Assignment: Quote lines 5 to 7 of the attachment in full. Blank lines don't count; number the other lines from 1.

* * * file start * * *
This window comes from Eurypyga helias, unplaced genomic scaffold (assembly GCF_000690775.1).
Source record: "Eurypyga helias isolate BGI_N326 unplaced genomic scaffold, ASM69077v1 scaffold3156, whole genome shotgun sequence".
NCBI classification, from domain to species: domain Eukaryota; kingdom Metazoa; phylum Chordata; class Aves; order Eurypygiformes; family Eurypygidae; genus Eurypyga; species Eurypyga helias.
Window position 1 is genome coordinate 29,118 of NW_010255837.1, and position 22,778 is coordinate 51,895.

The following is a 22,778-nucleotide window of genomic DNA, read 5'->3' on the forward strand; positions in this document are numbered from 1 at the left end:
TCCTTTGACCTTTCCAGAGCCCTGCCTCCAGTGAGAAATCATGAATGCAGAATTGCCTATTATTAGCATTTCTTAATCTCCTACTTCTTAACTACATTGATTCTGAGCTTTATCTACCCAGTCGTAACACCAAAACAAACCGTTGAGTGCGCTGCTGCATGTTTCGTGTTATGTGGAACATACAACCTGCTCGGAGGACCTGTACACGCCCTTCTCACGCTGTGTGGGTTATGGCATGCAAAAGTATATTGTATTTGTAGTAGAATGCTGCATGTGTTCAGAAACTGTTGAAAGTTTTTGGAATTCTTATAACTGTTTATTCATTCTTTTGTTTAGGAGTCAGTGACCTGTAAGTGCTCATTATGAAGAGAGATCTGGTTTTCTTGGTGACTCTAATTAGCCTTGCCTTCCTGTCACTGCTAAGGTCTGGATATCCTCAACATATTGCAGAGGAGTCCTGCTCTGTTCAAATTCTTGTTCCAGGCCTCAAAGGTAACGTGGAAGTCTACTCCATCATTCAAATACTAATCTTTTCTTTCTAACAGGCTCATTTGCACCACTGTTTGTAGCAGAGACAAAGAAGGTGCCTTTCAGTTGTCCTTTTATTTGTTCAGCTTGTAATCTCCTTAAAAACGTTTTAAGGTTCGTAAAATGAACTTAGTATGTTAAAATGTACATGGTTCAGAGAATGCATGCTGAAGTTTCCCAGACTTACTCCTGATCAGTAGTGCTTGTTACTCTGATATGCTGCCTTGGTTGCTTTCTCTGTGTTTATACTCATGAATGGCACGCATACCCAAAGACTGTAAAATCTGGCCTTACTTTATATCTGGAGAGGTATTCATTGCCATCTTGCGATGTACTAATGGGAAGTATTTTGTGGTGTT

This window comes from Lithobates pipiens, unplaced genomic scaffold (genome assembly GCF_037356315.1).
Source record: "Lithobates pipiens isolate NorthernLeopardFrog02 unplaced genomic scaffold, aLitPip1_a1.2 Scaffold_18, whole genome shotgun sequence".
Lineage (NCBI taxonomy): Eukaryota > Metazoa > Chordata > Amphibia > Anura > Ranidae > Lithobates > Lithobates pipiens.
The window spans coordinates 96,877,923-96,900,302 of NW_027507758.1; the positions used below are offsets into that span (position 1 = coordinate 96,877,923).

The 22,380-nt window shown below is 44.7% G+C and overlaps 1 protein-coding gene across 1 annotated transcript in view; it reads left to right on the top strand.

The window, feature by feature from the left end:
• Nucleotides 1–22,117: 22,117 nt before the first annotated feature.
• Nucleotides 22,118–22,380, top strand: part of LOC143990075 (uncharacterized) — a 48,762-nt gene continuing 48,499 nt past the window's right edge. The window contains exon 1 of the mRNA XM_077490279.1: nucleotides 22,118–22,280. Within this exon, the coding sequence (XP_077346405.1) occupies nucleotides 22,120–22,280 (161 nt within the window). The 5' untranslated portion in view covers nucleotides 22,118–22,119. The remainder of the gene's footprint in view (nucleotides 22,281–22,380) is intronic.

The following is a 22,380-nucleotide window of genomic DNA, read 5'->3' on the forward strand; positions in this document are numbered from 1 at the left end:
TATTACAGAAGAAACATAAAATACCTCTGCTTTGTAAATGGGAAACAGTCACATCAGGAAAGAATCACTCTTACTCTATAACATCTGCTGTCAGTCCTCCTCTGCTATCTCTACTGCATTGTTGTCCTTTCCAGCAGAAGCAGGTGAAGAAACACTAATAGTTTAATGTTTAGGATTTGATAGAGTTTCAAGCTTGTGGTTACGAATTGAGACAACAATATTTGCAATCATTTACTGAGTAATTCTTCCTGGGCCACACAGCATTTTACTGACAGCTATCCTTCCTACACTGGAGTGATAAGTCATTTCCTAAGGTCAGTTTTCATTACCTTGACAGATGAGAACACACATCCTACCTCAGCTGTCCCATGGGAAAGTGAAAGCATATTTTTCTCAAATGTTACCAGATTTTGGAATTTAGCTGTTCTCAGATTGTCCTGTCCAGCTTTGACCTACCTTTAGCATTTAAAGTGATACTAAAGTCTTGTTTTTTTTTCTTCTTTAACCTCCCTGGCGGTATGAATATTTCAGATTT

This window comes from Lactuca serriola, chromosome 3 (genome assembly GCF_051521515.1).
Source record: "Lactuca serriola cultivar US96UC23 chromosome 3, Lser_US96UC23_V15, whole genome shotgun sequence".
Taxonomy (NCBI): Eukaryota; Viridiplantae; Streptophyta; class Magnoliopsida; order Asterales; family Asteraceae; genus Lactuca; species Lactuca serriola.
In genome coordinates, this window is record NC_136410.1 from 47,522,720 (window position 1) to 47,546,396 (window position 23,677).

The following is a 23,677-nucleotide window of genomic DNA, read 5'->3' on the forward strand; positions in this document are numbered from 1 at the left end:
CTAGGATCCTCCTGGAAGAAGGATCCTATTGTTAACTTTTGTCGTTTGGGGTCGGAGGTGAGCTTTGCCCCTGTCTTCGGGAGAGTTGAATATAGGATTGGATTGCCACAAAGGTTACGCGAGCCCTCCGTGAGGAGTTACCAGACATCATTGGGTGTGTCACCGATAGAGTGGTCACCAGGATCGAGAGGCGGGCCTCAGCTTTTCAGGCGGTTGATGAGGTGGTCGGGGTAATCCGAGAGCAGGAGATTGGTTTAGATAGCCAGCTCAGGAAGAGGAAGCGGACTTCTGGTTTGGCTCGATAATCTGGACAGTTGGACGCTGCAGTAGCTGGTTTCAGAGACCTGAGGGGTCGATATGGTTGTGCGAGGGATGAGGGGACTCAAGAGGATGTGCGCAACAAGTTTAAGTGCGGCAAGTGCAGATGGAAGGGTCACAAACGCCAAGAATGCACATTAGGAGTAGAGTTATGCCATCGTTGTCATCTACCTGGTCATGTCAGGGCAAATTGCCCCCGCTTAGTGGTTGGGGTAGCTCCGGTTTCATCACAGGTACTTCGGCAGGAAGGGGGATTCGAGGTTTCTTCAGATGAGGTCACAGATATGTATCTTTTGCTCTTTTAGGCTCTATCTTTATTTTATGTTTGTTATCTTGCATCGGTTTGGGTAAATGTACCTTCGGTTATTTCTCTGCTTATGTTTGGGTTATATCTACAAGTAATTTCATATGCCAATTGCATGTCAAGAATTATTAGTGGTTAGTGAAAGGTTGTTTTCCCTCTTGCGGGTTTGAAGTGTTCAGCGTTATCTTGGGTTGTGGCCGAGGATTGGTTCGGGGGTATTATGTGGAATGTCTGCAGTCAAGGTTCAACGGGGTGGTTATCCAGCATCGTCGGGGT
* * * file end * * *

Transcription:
The following is a 22,778-nucleotide window of genomic DNA, read 5'->3' on the forward strand; positions in this document are numbered from 1 at the left end:
TCCTTTGACCTTTCCAGAGCCCTGCCTCCAGTGAGAAATCATGAATGCAGAATTGCCTATTATTAGCATTTCTTAATCTCCTACTTCTTAACTACATTGATTCTGAGCTTTATCTACCCAGTCGTAACACCAAAACAAACCGTTGAGTGCGCTGCTGCATGTTTCGTGTTATGTGGAACATACAACCTGCTCGGAGGACCTGTACACGCCCTTCTCACGCTGTGTGGGTTATGGCATGCAAAAGTATATTGTATTTGTAGTAGAATGCTGCATGTGTTCAGAAACTGTTGAAAGTTTTTGGAATTCTTATAACTGTTTATTCATTCTTTTGTTTAGGAGTCAGTGACCTGTAAGTGCTCATTATGAAGAGAGATCTGGTTTTCTTGGTGACTCTAATTAGCCTTGCCTTCCTGTCACTGCTAAGGTCTGGATATCCTCAACATATTGCAGAGGAGTCCTGCTCTGTTCAAATTCTTGTTCCAGGCCTCAAAGGTAACGTGGAAGTCTACTCCATCATTCAAATACTAATCTTTTCTTTCTAACAGGCTCATTTGCACCACTGTTTGTAGCAGAGACAAAGAAGGTGCCTTTCAGTTGTCCTTTTATTTGTTCAGCTTGTAATCTCCTTAAAAACGTTTTAAGGTTCGTAAAATGAACTTAGTATGTTAAAATGTACATGGTTCAGAGAATGCATGCTGAAGTTTCCCAGACTTACTCCTGATCAGTAGTGCTTGTTACTCTGATATGCTGCCTTGGTTGCTTTCTCTGTGTTTATACTCATGAATGGCACGCATACCCAAAGACTGTAAAATCTGGCCTTACTTTATATCTGGAGAGGTATTCATTGCCATCTTGCGATGTACTAATGGGAAGTATTTTGTGGTGTT

This window comes from Lithobates pipiens, unplaced genomic scaffold (genome assembly GCF_037356315.1).